Tuesday, February 27, 2007

What the Hell Happened Today

OK. The markets are closed. Let's take a breath and look at what happened.

A big drop in China started it off:

The Shanghai Composite Index, which surged an astonishing 127% in 2006 and is up 13% over the last six sessions, plunged 8.8% -- the biggest one-day decline in 10 years. Worries the Chinese government may step up its efforts to curb speculative buying interest have been attributed to the consolidation that has aggravated ongoing concerns about overbought conditions and talks of a correction.

Here's more from Bloomberg:

China's stocks tumbled the most in 10 years on concern that a government crackdown on investments with borrowed money will end a rally that drove benchmarks to records.


The Shanghai and Shenzhen 300 Index slid 250.18, or 9.2 percent, to 2457.49. The measure, which jumped 13 percent in the past six sessions, closed at a record yesterday.

Today's rout wiped out $107.8 billion from a stock market that doubled in the past year as 249 of the key index's 300 shares plunged by the 10 percent limit. The 300 index is valued at 38 times earnings, compared with 16 times for the Morgan Stanley Capital International Emerging Markets Index.

The State Council, China's highest ruling body, has approved a special task force to clamp down on illegal share offerings and other banned activities in the market, the government said. The group will provide advice on regulations and policy explanations of the securities market, according to a statement published Feb. 25 on the central government's Web site.

I can't speak to the practices these proposed regulations are supposed to curb. However, I would assume they are a problem for the Chinese market.

Other developing countries sold-off in sympathy with China. The ETF for Malaysia was down 9%, Brazil was down 8.59%, Mexico was down 8%, and Singapore was down 7.8%.

So at the open, there was a rolling worldwide sell-off going on starting in Asia.

In the US, the big drop in durable goods that came out before the open added fuel to the bears fire.

Orders for durable goods decreased by 7.8% last month to a seasonally adjusted $203.90 billion, the Commerce Department said Tuesday. Durables rose 2.8% in December, revised from a previously estimated 2.9% increase.

A key barometer of business-equipment spending -- orders for nondefense capital goods excluding aircraft -- fell by 6.0%, after increasing 3.6% in December. Shipments for nondefense capital goods excluding aircraft decreased by 2.7%, after dropping by 0.8% in December; the shipments are used in calculating gross domestic product.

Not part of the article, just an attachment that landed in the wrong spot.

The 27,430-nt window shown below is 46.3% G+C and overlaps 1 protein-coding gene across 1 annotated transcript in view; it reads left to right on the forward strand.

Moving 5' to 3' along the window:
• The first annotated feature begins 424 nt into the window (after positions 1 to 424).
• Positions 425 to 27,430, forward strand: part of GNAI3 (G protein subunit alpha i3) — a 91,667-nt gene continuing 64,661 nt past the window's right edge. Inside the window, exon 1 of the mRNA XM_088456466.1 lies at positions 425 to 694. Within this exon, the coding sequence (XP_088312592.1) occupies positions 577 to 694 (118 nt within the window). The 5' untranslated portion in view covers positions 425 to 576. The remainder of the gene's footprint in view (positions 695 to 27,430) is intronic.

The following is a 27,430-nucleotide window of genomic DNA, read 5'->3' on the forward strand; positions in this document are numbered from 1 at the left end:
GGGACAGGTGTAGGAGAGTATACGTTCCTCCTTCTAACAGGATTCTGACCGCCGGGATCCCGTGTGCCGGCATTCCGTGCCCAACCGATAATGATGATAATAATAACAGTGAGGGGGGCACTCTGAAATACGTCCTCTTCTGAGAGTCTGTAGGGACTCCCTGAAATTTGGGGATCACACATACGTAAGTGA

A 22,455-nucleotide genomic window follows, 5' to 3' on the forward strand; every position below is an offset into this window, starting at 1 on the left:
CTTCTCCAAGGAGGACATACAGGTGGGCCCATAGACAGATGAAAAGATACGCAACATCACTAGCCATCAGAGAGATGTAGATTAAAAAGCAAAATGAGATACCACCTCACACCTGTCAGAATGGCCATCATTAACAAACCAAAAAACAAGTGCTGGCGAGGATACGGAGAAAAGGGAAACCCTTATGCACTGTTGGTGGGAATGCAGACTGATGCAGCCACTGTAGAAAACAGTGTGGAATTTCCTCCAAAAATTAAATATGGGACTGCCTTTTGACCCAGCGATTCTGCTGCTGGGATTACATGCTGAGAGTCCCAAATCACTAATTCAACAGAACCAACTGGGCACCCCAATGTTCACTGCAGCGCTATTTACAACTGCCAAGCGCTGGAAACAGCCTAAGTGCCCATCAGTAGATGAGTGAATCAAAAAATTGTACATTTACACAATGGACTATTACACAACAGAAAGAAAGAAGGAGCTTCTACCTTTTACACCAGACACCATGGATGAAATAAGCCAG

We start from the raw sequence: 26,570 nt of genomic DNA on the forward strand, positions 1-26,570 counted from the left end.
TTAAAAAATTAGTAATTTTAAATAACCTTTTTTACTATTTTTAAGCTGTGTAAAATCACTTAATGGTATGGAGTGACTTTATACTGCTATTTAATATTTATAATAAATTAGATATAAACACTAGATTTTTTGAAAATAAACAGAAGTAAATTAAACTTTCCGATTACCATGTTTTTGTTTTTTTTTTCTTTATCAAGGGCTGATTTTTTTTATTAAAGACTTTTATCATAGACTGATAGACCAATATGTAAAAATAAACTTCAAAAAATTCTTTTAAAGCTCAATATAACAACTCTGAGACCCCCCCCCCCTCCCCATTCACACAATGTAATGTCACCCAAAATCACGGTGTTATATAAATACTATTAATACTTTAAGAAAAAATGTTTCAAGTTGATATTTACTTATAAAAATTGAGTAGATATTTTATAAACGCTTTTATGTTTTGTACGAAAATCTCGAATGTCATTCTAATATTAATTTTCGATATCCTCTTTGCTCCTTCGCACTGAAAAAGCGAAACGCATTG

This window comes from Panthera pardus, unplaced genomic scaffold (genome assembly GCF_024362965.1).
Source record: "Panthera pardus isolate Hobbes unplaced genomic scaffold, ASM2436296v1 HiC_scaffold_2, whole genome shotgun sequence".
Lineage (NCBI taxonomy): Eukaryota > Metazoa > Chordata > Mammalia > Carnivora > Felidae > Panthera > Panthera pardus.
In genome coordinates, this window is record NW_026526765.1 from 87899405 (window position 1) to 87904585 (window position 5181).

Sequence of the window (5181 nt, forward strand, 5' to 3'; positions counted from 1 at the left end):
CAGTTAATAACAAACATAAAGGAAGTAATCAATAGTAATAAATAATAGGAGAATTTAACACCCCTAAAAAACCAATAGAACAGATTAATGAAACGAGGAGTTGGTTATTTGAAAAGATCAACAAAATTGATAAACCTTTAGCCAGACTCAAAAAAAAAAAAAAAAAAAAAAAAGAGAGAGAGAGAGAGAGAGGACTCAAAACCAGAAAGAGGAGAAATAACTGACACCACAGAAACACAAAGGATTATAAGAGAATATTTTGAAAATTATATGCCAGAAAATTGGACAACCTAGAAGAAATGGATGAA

The 7.8% decrease in overall durable goods orders surprised Wall Street. The median estimate of 21 economists surveyed by Dow Jones Newswires had durables just 3.2% lower in the first month of 2007.

The manufacturing sector weakened in 2006. The economy had cooled and receding demand caused inventories at companies to pile up. Firms had to adjust inventory levels and depleting supplies meant fewer orders and cuts in production of goods. The auto business was hit particularly hard. The Federal Reserve recently reported industrial production made a surprising drop in January, falling by 0.5%.

So, before the US markets opened, the Asian markets tanked and there was bad economic news.

Here is daily chart of the SPY.

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Notice this chart closed near the low point of the day and the last bar had big volume. There was one bounce about 3 PM. This chart says essentially one thing: the bears were in complete control of the day.

Here's a daily chart of the SPY's

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In one day the average broke through the uptrend and went through the 20 SMA and 50 SMA on enormous volume.

Here's a 5-minute chart of the QQQQs

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Like the SPYs, the QQQQs saw one bounce. They closed on the low point, although volume was weak on the last sell-off.

Here's the daily chart for the QQQQs

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There was less technical damage on this chart -- although the damage is still pretty big. The QQQQs have been trading in a range since the end of November. Today we started near the top of the range and closed near the bottom on enormous volume.

Here's the daily chart of the IWNs

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Like the other two averages we've looked at, there was one bounce. The index closed at the low point of the day, although the volume was weak.

Here's the daily chart of the IWN.

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This index was rallying well until today. However, we broke through the uptrend, 20 and 50 SMA on enormous volume.

So, here's the summation.

All of the indexes dropped hard on big volume. They have all broken uptrends and moved through their respective 20 and 50 day SMAs.

All of the various sectors were down big as well. This sell-off spared no one. Basic materials (XLB)- down 3.17%, Financials (XLF) down 4.67, Energy (XLE) down 1.95%, Consumer Staples (XLP) down 3.06%, Health Care (XLV) down 3.04%, Consumer Discretionary (XLY) down 3.39% and Utilities (XLU) down 1.32%.

These are the kind of days that turn trends around. The bottom line is the volume indicates everybody was looking for the door today. The breaking of trend lines indicates a reversal occurred, further confirmed by the huge volume totals. The SPYs are clearly moving lower. The QQQQs need to move through 43.5 or so and the IWNs need to move through 78.60 for there to be a real break. But given today's action, we could have further drops tomorrow.